Before I go much further, I must say that I am not an employee of Quilts, Inc. and I am not a contractor. I wrote this book as an independent author. During the research phase, I spent a lot of time with the founders Karey Bresenhan and Nancy Puentes, as well as Bob Ruggerio. But since the book was published, we all exchange friendly emails from time to time, but in no way am I privy to any inside information from their company.
So my guess about what will happen next is as good as yours!
My guess is, the 46th event will be canceled, and this makes me incredibly sad. But the idea of tens of thousands of people being together in one space is just not likely to happen for a long time, maybe a year or more. Also, the idea of flying on an airplane for something that is not an emergency is also unthinkable for a lot of people. And on top of all that, millions of job losses have caused a lot of economic uncertainty.
So what's next? I think there will be a tremendous reshuffling of the quilt industry. First of all, the supply chain is disrupted with textile mills and shipping lanes closed, or delayed, all over the world. Case in point, I recently ventured out - wearing my mask - to my local Walmart. The craft aisles shelves were bare. This is only one example, but we are likely to see delays and cancellations of new fabric collections from quilt shops, especially brick and mortar shops who have suffered with the shutdown in retail. Not only have the closed shops hurt, but consumers, including quilters, have cut way back on their spending. Just look at social media to see how many quilters are using up their stash! Some quilt shops will not survive.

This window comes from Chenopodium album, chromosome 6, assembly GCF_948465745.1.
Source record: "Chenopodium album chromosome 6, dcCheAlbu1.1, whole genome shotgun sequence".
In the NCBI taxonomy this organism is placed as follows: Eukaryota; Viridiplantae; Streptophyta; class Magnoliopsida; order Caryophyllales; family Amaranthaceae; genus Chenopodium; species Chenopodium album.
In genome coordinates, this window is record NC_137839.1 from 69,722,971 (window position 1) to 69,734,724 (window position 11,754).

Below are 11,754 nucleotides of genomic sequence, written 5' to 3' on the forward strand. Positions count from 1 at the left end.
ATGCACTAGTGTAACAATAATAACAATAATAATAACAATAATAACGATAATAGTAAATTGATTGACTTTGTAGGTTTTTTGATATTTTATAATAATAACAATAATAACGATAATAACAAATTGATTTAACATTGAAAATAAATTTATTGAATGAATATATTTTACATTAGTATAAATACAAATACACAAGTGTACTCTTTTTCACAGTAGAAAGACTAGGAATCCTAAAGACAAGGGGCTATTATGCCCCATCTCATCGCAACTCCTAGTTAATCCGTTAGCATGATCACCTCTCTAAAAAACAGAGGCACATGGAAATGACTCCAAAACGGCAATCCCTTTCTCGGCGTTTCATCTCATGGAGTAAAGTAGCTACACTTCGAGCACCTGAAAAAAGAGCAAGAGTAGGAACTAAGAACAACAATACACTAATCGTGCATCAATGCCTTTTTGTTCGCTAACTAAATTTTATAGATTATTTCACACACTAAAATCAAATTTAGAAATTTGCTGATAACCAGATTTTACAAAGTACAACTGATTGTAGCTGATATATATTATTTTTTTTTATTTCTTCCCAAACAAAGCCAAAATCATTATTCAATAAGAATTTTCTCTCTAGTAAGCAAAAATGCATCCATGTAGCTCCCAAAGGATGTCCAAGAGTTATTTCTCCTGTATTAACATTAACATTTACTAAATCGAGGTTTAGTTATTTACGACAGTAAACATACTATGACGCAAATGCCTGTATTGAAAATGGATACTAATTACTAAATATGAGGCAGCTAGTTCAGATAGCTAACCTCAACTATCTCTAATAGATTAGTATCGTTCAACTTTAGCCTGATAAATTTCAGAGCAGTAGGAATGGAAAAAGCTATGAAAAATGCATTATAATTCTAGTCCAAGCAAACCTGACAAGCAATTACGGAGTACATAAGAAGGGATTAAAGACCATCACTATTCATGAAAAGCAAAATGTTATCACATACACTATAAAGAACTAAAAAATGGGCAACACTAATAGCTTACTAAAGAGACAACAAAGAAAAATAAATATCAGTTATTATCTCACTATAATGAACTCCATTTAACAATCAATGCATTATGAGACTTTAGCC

For those shops that have the cash to sustain this disruption, I wonder whether they will be able to go on the road as vendors at major quilt events. The costs are high, but so is the reward - in normal times at least. But without a large selection of quality quilt vendors, that is yet one more reason for attendees to ponder their decisions. Its an endless loop.
On the bright side, we are all becoming better adept at technology. I myself have taught several of my quilt friends how to use Zoom and Facetime so we can see each other and chat regularly.
I'm also converting my quilt lectures to Zoom, and this is great for quilt guilds who cannot meet in person right now.
And Quiltcon 2021 will be completely online. And while it is never the same not to see friends and quilts in person, the online option will allow thousands of people to participate who could not afford to travel to the event in person.
|"Magic & Memories" by Teresa Duryea Wong.|